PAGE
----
Several Factors Keeping Bay Area Inventory at Multi-Year Lows
Bay Area home sales last month were once again slowed by a severe shortage of properties for sale. A total of 4,376 new and existing houses and condos sold in the nine-county region in February, down 1.1 percent from January and down 10.9 percent from a year ago, according to CoreLogic DataQuick, the La Jolla-based research firm.
By now, the trend of lower inventory is all too familiar to agents and homebuyers alike. Buyers are ready willing and able to purchase properties, but sellers are by and large remaining on the sidelines. The San Francisco Chronicle reported that single-family home listings in San Mateo County in February were the lowest number for that month since at least 1998, when MLSListings Inc. started keeping track. Inventory was also at a record low in Santa Clara County last month.
Columnist Kathleen Pender cited that a host of factors are conspiring to keep inventory in the Bay Area at multi-year lows, including:
- Fear of buying. Homeowners are afraid of putting their homes on the market even if they want to move because they’re afraid they won’t be able to purchase another property in the Bay Area.
- Foreclosures drying up. Foreclosure sales accounted for 52 percent of Bay Area existing home sales at the peak of the housing crisis, but those sales have since plummeted to just 4.5 percent last month, the Chronicle noted.
- More homeowners renting rather than selling. Soaring rents in San Francisco, Silicon Valley and many other parts of the Bay Area, along with low interest rates, are incenting property owners to rent out their homes rather than sell them.
- Taxes on home sales. Some homeowners have held off selling for fear that they will be hit with big capital gains tax bills. Although the federal capital gains exclusion is $500,000 per couple, in pricier markets the gains on home sales may far exceed that threshold.
- Proposition 13. The law passed in 1978 discourages homeowners from moving because they could face a higher property tax bill. If they remain in their existing home their property taxes cannot go up more than 2 percent a year plus voter-approved bond measures.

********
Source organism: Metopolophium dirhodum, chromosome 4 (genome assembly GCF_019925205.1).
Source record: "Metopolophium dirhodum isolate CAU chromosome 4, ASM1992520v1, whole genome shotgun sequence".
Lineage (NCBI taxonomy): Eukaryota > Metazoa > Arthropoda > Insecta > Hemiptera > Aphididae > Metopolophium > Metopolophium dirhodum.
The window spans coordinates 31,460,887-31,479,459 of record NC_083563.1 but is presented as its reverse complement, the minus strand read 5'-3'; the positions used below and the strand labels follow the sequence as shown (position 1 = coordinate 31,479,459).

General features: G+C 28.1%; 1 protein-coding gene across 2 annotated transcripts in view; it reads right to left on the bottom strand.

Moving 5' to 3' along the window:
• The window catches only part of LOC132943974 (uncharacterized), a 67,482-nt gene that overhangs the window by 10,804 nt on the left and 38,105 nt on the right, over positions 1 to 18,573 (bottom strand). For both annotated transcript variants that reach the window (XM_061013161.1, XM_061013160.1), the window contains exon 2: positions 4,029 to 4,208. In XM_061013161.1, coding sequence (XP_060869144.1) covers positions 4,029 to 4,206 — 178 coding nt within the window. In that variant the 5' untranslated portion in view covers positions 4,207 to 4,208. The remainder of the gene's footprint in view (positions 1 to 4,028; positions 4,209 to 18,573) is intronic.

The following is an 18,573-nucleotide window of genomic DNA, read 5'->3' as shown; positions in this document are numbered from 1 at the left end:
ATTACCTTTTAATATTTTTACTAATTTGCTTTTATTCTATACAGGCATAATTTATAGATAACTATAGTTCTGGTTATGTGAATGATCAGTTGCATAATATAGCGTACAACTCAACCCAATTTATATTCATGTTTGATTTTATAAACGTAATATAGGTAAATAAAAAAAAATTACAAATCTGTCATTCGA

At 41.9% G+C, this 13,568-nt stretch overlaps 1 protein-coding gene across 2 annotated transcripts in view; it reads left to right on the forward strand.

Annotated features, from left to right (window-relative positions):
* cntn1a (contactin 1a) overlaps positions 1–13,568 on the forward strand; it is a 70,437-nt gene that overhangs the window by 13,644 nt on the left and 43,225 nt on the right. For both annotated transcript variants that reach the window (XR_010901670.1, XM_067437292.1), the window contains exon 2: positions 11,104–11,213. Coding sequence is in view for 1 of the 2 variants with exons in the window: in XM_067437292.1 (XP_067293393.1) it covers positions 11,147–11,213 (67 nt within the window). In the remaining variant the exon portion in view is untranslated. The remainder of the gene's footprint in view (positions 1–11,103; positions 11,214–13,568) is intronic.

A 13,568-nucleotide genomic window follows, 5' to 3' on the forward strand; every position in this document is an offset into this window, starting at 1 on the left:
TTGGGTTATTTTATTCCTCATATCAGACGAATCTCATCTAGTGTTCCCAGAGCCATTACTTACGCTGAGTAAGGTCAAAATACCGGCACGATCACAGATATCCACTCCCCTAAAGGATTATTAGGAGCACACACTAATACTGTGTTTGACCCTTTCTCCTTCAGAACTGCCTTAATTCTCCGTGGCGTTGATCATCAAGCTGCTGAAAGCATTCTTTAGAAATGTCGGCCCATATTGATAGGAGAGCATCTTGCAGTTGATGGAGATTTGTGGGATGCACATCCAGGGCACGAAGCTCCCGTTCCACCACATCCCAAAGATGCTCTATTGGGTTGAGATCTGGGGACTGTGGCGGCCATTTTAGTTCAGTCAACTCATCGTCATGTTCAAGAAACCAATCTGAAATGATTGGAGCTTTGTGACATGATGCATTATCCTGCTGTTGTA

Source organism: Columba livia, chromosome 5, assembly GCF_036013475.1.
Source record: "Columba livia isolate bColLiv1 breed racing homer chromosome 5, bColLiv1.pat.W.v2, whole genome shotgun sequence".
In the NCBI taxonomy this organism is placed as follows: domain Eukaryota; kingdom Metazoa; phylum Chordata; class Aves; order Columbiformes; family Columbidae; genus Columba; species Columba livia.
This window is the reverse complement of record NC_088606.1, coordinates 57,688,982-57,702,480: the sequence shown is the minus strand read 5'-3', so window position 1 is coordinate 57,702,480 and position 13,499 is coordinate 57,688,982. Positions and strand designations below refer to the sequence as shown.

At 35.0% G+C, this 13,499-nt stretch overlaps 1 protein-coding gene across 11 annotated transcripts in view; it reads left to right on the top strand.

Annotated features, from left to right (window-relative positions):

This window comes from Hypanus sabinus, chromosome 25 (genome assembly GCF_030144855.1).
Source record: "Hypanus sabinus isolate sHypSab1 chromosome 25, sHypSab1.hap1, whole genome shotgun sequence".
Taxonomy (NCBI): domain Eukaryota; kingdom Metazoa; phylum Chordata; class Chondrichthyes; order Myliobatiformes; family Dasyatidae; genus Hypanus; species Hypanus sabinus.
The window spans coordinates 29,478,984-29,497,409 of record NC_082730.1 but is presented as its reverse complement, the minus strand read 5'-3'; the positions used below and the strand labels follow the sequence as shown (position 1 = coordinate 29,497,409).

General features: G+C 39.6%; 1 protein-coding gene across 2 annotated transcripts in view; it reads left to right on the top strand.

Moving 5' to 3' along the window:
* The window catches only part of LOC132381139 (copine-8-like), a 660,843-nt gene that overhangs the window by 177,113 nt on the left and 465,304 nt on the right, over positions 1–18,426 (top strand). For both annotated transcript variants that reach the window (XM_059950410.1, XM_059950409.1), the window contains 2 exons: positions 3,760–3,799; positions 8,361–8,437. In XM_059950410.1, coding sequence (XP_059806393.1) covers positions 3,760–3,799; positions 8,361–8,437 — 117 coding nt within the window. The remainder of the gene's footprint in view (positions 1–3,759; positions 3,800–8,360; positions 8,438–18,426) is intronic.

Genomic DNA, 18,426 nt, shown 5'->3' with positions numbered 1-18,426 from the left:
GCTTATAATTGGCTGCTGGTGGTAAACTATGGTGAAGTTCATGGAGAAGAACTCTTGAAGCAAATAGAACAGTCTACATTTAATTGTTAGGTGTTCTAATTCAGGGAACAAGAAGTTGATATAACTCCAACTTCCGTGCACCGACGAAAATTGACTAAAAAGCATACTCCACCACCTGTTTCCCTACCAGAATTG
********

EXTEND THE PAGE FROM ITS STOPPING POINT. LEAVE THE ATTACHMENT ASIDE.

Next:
So where do we go from here? Prices continue to climb all around the Bay, and as the Chronicle points out, at some point sale prices will be high enough that even the most hesitant sellers will decide to cash in and list their property.
Having been through a number of these cycles in the Bay Area over the years, I know that the local housing market always comes back into a better equilibrium between buyers and sellers eventually. The question in my mind is not if that will happen, but when.
Below is a market-by-market report from our local offices:
North Bay – New inventory in all communities in all price ranges in Marin are getting multiple offers, anywhere from 3 to 10, depending on pricing and popularity of neighborhood, our Greenbrae manager reports. Many are going 20 to 30% over list price. Similarly, the Previews luxury market continues to thrive with lack of inventory. Previews prices are still getting multiple offers, as there is so little from which to choose. Listings are increasing slowly in the Novato area. Sales have picked up noticeably over past 2 weeks, according to our local manager. Open houses are busy. There are fewer multiple offers in Northern Marin. A home listed in south Novato last year for $1 million relisted this spring at just over $800K and sold for $1 million with multiple offers. Less inventory equals higher prices. Activity is increasing in the San Rafael area. Our manager says it should be a brisk spring with many agents working on new listings and writing offers. Agents are starting to see a light at the end of the inventory tunnel, says our Santa Rosa Bicentennial office manager. Sellers who are overreaching on list price are having to reduce and sellers who price at or slightly below market are rewarded with multiple offers. Our Santa Rosa Mission office manager says it’s the same story as last month – multiple offers, new comps being created by cash buyers, ultra-competitive for buyers in all price points, sellers reluctant to list their homes because they are not sure if they’ll find a replacement. In Sebastopol, almost every offer is for more than asking by 10-20%. Many are cash offers. Open houses are attracting record numbers of lookers often over 100. West Sonoma County inventory is extremely limited and the competition is palpable. The Southern Marin market has amped up with more inventory. We see multiple offers on over 50% of sales under $2 million. 40% of the transactions are cash, our Southern Marin manager reports. The Previews luxury market continues to be strong and steady in the $2-5 million range. However, agents are seeing increased activity in the $5 million plus price range.